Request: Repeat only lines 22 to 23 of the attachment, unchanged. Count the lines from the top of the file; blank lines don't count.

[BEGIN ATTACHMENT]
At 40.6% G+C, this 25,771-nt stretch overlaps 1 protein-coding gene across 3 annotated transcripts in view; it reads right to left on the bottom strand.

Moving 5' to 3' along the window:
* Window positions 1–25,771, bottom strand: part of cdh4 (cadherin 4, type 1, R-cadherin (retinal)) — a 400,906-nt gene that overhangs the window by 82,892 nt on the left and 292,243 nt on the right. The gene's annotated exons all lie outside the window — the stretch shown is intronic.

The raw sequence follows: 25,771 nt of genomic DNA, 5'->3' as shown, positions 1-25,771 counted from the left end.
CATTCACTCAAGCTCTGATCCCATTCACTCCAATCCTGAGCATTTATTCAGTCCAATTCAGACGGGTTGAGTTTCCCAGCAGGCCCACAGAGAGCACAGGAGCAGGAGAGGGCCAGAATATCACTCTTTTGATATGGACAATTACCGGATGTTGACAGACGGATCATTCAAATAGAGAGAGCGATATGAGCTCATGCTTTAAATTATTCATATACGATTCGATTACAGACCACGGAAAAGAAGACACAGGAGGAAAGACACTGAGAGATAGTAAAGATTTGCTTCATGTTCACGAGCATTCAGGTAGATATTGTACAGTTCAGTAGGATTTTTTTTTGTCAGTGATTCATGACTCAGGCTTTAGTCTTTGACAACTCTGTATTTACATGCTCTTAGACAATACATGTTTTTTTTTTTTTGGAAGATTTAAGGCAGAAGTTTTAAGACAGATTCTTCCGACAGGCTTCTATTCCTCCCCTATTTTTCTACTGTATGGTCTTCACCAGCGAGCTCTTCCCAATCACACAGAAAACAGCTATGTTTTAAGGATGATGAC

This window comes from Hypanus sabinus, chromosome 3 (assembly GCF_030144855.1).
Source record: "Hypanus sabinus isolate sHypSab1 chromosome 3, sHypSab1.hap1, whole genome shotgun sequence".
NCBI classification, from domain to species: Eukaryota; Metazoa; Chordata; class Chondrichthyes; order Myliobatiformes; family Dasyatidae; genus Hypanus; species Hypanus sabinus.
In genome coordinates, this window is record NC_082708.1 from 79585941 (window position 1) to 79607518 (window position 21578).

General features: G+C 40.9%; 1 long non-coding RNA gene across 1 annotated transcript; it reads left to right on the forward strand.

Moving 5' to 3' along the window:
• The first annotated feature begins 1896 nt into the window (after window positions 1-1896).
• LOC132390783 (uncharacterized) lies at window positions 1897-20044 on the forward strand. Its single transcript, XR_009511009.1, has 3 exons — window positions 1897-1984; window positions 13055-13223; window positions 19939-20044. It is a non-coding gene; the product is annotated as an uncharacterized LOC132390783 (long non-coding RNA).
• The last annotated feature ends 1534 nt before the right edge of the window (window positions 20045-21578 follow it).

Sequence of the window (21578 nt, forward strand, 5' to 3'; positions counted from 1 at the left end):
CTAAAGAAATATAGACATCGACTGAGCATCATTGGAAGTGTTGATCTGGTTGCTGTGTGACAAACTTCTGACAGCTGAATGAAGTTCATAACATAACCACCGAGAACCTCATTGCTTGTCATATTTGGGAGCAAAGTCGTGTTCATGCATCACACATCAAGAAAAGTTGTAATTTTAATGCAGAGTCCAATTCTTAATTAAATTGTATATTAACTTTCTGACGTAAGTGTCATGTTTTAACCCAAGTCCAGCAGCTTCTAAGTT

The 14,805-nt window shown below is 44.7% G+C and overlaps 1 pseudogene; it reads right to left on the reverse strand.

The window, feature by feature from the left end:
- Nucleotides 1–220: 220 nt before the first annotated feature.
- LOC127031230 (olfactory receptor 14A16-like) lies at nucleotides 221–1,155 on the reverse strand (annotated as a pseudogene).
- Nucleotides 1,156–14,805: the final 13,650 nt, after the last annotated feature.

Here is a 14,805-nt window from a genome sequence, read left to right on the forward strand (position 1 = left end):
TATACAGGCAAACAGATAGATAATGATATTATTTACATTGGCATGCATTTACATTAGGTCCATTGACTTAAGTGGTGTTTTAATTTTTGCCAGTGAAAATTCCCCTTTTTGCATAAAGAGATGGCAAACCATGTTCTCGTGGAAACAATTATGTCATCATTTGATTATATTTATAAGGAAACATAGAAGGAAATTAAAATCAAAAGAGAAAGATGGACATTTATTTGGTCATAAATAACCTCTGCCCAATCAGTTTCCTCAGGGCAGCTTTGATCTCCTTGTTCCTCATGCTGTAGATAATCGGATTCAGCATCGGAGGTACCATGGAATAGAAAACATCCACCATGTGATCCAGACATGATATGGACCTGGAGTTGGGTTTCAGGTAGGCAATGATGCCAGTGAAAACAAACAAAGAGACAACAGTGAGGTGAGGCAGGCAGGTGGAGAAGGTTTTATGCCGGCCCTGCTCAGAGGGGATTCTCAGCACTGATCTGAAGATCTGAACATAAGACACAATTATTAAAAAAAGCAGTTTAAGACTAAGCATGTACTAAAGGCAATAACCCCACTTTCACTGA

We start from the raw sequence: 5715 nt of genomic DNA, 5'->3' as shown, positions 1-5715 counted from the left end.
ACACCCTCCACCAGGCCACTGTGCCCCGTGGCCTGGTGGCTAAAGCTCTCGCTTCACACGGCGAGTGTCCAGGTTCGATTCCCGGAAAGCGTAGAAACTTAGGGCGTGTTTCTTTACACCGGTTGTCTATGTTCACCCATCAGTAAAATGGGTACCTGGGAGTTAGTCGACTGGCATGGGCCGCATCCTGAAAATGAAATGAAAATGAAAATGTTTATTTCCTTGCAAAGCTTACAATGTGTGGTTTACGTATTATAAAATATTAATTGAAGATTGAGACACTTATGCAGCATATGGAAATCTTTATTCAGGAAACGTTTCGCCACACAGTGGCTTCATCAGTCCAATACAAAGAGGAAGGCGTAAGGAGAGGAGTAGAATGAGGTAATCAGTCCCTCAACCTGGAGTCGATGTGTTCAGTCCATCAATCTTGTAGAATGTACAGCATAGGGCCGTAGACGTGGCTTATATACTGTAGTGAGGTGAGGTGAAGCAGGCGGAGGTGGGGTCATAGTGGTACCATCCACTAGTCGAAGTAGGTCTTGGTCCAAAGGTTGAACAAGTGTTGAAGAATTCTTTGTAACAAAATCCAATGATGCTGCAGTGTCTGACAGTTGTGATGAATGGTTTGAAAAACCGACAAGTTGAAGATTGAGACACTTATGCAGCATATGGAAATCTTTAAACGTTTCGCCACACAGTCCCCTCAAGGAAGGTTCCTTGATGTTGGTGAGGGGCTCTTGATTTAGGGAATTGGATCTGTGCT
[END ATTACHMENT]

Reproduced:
Here is a 14,805-nt window from a genome sequence, read left to right on the forward strand (position 1 = left end):
TATACAGGCAAACAGATAGATAATGATATTATTTACATTGGCATGCATTTACATTAGGTCCATTGACTTAAGTGGTGTTTTAATTTTTGCCAGTGAAAATTCCCCTTTTTGCATAAAGAGATGGCAAACCATGTTCTCGTGGAAACAATTATGTCATCATTTGATTATATTTATAAGGAAACATAGAAGGAAATTAAAATCAAAAGAGAAAGATGGACATTTATTTGGTCATAAATAACCTCTGCCCAATCAGTTTCCTCAGGGCAGCTTTGATCTCCTTGTTCCTCATGCTGTAGATAATCGGATTCAGCATCGGAGGTACCATGGAATAGAAAACATCCACCATGTGATCCAGACATGATATGGACCTGGAGTTGGGTTTCAGGTAGGCAATGATGCCAGTGAAAACAAACAAAGAGACAACAGTGAGGTGAGGCAGGCAGGTGGAGAAGGTTTTATGCCGGCCCTGCTCAGAGGGGATTCTCAGCACTGATCTGAAGATCTGAACATAAGACACAATTATTAAAAAAAGCAGTTTAAGACTAAGCATGTACTAAAGGCAATAACCCCACTTTCACTGA